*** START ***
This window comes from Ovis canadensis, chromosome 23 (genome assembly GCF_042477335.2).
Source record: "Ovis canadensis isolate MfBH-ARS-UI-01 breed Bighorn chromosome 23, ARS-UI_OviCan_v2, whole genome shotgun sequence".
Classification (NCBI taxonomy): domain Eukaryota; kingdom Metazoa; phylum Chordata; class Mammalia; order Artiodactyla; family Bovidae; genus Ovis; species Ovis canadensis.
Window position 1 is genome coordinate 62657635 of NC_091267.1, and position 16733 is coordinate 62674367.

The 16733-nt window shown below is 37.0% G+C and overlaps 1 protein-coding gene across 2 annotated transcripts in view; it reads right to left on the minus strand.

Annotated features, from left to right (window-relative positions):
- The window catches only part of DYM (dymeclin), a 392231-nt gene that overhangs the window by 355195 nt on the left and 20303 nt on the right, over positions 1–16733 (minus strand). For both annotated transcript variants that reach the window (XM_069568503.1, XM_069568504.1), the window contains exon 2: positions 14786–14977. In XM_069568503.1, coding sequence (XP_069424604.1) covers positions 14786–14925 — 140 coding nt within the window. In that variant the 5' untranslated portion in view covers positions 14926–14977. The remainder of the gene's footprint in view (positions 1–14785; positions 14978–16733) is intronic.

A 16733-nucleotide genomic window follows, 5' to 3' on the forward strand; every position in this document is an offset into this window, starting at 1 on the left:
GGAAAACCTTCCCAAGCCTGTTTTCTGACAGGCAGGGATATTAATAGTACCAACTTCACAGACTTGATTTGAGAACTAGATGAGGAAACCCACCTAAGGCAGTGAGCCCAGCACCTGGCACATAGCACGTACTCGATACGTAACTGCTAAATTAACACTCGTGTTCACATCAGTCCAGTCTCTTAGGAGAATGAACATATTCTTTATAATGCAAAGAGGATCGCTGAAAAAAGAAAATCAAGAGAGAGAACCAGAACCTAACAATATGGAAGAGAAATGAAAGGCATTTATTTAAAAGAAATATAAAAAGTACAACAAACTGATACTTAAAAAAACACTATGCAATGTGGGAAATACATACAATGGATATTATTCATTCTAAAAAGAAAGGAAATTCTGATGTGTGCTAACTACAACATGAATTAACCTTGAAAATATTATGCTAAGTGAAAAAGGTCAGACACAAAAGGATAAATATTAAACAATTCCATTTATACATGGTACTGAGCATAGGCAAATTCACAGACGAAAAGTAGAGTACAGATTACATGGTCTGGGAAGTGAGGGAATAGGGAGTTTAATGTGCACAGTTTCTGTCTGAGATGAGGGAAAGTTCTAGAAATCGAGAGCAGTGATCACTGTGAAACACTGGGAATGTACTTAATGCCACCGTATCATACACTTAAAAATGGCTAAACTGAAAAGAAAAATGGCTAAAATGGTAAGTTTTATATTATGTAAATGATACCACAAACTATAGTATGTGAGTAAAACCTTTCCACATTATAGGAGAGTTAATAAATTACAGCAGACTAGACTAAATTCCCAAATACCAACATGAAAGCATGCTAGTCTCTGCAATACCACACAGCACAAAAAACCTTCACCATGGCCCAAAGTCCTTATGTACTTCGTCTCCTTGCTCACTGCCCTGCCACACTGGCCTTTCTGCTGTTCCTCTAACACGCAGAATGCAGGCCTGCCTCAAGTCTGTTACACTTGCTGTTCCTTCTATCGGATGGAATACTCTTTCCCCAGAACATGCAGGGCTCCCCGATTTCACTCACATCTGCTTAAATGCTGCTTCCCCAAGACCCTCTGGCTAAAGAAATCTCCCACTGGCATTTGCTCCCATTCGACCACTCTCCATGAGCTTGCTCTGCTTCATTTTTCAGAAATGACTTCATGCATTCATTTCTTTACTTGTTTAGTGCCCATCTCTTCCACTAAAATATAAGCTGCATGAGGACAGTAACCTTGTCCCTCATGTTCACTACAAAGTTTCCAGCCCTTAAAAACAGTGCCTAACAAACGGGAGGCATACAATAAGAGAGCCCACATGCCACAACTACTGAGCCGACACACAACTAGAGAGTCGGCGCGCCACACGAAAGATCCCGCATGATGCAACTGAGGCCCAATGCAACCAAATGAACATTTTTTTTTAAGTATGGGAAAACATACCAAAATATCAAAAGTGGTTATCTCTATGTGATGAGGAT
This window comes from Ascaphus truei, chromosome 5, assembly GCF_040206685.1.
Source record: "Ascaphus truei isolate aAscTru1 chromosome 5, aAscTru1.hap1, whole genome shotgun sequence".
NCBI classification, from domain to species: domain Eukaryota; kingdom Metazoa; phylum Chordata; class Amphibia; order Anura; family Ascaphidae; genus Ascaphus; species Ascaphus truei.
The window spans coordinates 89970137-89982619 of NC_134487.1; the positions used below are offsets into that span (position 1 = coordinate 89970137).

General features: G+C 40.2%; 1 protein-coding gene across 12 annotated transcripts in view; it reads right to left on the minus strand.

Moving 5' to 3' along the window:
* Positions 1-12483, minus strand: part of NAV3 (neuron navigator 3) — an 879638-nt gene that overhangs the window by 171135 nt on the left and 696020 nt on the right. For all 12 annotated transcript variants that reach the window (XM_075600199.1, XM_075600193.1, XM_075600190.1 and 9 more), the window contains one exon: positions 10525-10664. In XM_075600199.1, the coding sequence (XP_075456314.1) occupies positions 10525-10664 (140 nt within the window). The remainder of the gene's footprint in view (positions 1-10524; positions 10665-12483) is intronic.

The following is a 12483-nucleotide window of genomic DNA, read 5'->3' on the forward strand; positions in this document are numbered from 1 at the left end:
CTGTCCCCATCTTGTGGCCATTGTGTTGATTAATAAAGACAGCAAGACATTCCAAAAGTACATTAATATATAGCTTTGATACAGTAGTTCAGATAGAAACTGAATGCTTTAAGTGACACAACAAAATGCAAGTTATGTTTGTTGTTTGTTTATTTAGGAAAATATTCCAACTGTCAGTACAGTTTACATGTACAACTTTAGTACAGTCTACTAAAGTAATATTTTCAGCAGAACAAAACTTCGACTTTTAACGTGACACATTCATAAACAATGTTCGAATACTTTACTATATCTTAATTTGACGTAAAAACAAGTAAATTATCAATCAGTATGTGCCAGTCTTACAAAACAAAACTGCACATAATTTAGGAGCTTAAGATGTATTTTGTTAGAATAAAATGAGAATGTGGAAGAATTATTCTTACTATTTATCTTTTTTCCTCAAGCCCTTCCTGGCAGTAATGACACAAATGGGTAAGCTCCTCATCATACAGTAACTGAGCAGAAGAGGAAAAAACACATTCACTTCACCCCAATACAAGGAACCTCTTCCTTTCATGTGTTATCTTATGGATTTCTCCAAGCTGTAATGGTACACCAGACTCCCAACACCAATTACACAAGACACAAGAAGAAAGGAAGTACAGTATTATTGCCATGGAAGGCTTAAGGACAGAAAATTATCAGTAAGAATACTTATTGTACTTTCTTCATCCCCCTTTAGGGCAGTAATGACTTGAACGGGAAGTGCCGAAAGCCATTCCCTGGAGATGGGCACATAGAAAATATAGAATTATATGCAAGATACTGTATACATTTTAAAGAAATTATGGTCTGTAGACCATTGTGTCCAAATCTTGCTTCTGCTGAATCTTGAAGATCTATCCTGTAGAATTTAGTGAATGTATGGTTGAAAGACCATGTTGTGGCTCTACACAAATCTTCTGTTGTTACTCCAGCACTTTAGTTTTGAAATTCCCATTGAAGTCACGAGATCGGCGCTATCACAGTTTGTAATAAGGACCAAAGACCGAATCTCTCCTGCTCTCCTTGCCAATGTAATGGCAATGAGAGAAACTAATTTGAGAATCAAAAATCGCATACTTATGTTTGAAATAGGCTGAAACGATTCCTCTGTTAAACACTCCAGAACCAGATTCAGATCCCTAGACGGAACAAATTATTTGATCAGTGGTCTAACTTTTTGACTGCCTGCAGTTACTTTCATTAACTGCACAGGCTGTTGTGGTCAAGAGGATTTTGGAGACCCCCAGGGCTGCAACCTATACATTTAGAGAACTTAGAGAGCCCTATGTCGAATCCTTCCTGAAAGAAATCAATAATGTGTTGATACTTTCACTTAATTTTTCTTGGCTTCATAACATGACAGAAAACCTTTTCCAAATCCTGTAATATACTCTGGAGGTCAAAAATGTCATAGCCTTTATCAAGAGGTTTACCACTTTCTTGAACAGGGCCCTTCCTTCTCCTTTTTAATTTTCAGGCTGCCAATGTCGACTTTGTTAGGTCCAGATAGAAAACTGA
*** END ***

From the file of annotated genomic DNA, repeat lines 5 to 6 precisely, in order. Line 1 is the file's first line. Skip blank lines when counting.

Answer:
The 16733-nt window shown below is 37.0% G+C and overlaps 1 protein-coding gene across 2 annotated transcripts in view; it reads right to left on the minus strand.

Annotated features, from left to right (window-relative positions):